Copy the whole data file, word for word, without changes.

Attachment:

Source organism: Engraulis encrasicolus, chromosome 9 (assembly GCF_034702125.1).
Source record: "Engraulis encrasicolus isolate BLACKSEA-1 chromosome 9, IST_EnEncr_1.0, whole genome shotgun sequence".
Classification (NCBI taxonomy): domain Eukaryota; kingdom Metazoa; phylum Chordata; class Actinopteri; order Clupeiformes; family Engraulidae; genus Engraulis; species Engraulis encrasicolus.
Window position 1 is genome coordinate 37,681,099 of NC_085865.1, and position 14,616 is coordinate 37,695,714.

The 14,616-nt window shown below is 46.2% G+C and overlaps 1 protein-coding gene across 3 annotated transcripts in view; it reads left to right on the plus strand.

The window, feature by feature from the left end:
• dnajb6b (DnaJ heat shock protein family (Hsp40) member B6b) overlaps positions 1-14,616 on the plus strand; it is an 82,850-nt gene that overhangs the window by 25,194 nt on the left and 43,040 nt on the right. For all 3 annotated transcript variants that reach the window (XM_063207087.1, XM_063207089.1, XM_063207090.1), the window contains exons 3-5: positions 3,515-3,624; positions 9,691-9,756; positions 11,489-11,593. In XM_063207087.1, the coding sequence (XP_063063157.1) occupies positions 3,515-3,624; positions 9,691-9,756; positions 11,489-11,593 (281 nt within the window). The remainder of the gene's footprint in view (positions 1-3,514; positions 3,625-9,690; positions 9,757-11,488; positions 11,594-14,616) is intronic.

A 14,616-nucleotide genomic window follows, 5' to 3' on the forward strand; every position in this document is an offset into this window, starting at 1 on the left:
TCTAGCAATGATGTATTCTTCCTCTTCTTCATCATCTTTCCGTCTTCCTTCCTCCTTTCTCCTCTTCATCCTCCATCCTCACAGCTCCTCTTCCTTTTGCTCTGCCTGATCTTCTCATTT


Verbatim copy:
Source organism: Engraulis encrasicolus, chromosome 9 (assembly GCF_034702125.1).
Source record: "Engraulis encrasicolus isolate BLACKSEA-1 chromosome 9, IST_EnEncr_1.0, whole genome shotgun sequence".
Classification (NCBI taxonomy): domain Eukaryota; kingdom Metazoa; phylum Chordata; class Actinopteri; order Clupeiformes; family Engraulidae; genus Engraulis; species Engraulis encrasicolus.
Window position 1 is genome coordinate 37,681,099 of NC_085865.1, and position 14,616 is coordinate 37,695,714.

The 14,616-nt window shown below is 46.2% G+C and overlaps 1 protein-coding gene across 3 annotated transcripts in view; it reads left to right on the plus strand.

The window, feature by feature from the left end:
• dnajb6b (DnaJ heat shock protein family (Hsp40) member B6b) overlaps positions 1-14,616 on the plus strand; it is an 82,850-nt gene that overhangs the window by 25,194 nt on the left and 43,040 nt on the right. For all 3 annotated transcript variants that reach the window (XM_063207087.1, XM_063207089.1, XM_063207090.1), the window contains exons 3-5: positions 3,515-3,624; positions 9,691-9,756; positions 11,489-11,593. In XM_063207087.1, the coding sequence (XP_063063157.1) occupies positions 3,515-3,624; positions 9,691-9,756; positions 11,489-11,593 (281 nt within the window). The remainder of the gene's footprint in view (positions 1-3,514; positions 3,625-9,690; positions 9,757-11,488; positions 11,594-14,616) is intronic.

A 14,616-nucleotide genomic window follows, 5' to 3' on the forward strand; every position in this document is an offset into this window, starting at 1 on the left:
TCTAGCAATGATGTATTCTTCCTCTTCTTCATCATCTTTCCGTCTTCCTTCCTCCTTTCTCCTCTTCATCCTCCATCCTCACAGCTCCTCTTCCTTTTGCTCTGCCTGATCTTCTCATTT